The traditional shipping industries may have taken a downturn – “10 years ago, shipping was 40 per cent of our gross income and today it’s 30 per cent,” says Jorgen Pettersson, Ålandstidningen’s deputy editor – but the balance has been more than redressed by an explosion in IT, banking and on-line gambling.
“When the Finnish banks had to move out of the island in 1921, the Bank of Åland was founded,” says managing director and Åland MP Peter Grönlund. “Then we moved into mainland Finland in 1982 and, today, we have 70 per cent of our business coming from there. For years, we were the only Finnish bank that was making a profit. We never took any government aid. How did we do it? Conservative banking, I should say.”
The island’s Viking Line and Birka Line ferry companies provided the perfect outlet for PAF – Åland’s home-grown gambling firm, licensed by the government to provide slot machines, casino games, bingo and lotteries – and the recent explosion in online gambling has seen it really hit the jackpot.
“PAF was among the first in internet gambling in the world,” says Pettersson. “Since we have our servers on the island, we don’t care if our customers are in Australia, Finland or Britain. It generates loads of money for the island.” Karl Gustaf Pietilä, PAF’s deputy CEO, explains further. “We had a turnover of €82m last year and €31m went to Åland, for social, youth, athletic and cultural activities, plus to charities such as Save The Children and the Finnish Red Cross.”
While politicians and academics often look to Åland and its division of power with Finland as a case study in a successful solution to a minority conflict, there are signs that trouble is brewing. Having joined the European Union with Finland in 1995, many Ålanders are now wondering if that was the right decision. For this proud province has had its faith repaid by unnecessary erosion of certain aspects of its traditional way of life. To date, Brussels has outlawed fishing with traditional nets, abolished the centuries-old ritual of spring duck hunting and quashed local laws on consuming snus, Swedish chewing tobacco.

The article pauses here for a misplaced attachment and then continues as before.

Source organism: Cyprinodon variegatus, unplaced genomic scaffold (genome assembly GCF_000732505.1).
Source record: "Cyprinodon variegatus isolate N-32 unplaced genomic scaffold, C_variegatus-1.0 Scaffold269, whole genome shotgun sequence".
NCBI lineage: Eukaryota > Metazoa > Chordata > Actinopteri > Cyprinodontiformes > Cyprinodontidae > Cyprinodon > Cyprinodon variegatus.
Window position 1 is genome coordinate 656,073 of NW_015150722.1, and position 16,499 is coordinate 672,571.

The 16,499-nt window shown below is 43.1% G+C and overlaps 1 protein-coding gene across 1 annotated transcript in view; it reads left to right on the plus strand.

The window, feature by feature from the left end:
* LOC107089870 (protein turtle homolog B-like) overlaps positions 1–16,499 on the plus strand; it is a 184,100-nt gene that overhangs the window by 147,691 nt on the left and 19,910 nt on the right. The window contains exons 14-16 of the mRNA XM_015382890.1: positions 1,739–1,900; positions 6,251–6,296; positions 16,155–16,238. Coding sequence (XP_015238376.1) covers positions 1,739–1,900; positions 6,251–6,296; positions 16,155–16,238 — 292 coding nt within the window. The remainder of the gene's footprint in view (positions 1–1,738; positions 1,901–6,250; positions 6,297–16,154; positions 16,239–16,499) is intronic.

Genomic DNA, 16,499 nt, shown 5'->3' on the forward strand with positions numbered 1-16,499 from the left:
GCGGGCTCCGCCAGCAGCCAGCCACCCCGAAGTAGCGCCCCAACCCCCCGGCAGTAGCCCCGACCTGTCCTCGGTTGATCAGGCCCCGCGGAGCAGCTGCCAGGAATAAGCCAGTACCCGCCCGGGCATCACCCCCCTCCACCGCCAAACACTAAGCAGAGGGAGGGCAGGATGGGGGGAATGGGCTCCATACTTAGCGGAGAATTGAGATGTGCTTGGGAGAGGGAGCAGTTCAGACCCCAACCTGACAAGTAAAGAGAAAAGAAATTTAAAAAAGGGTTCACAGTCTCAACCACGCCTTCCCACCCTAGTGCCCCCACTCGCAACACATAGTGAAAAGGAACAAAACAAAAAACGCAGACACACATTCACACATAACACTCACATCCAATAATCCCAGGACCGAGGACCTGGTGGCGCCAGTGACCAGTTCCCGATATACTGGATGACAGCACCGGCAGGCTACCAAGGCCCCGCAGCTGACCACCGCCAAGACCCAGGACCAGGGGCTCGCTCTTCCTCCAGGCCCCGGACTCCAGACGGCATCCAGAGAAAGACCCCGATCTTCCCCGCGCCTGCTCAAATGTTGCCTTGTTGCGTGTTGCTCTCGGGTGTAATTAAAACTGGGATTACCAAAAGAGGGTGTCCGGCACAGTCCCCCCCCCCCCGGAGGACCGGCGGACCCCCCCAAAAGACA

“It’s very annoying,” says Pettersson. “It’s not like you wake up in the night and think ‘shit, they’ve taken away the hunting’. And this snus thing, I couldn’t really care less. But it’s the principle.”
“Many people don’t like it,” says Kurt Skogberg, a resident, whose in-laws have lived on the island for five generations. “They would like to see Åland run away from Finland – and I think Åland could make it on its own. But the reality is the Finnish people and the Åland people have to agree.” Nobody has been mean-spirited enough to suggest Åland might cause problems for the EU by exercising its democratic rights and vetoing treaties. The solution, says Lundberg, is for Åland to have its own seat in Brussels. “The biggest challenge we face is to have more influence within the EU and [to work out] how much pressure we should put on Finland to get that influence.” It’s something she is lobbying hard for. “I’m an optimist. We will work it out.”
Despite all this, outsiders are going to have to try rather harder if they’re to erode the island’s unique way of life. In 2001, Åland experienced its first and only bank robbery. The thief, a Swede, who had travelled over on the ferry, distracted authorities by setting alight a car outside the police station before calmly opening the bank’s window and climbing in. He was apprehended moments later, carrying a toy gun. “My God, the newspaper was busy that day,” says Hägglund. It’s a story unlikely to be repeated anytime soon. “Before, the window was just glass,” says Janczak. “Now there are bars.”
Delicious Calvados-like apple brandy, made in the north of the island and exported to Sweden and Finland.
Medical plastic tubing manufacturer that currently controls 40 per cent of the worldwide intravenous tubing market.
Åland’s rock festival celebrated its 10th anniversary this July with an eight-day extravaganza that attracted more than 40,000 people.
Hugely popular home-brand crisps. Ideal served with Ålvados.
The Mariehamn-based cruise-ferry company operates long, scenic sails between Åland, Finland, Sweden and Estonia, and turned over €405m in 2005-2006.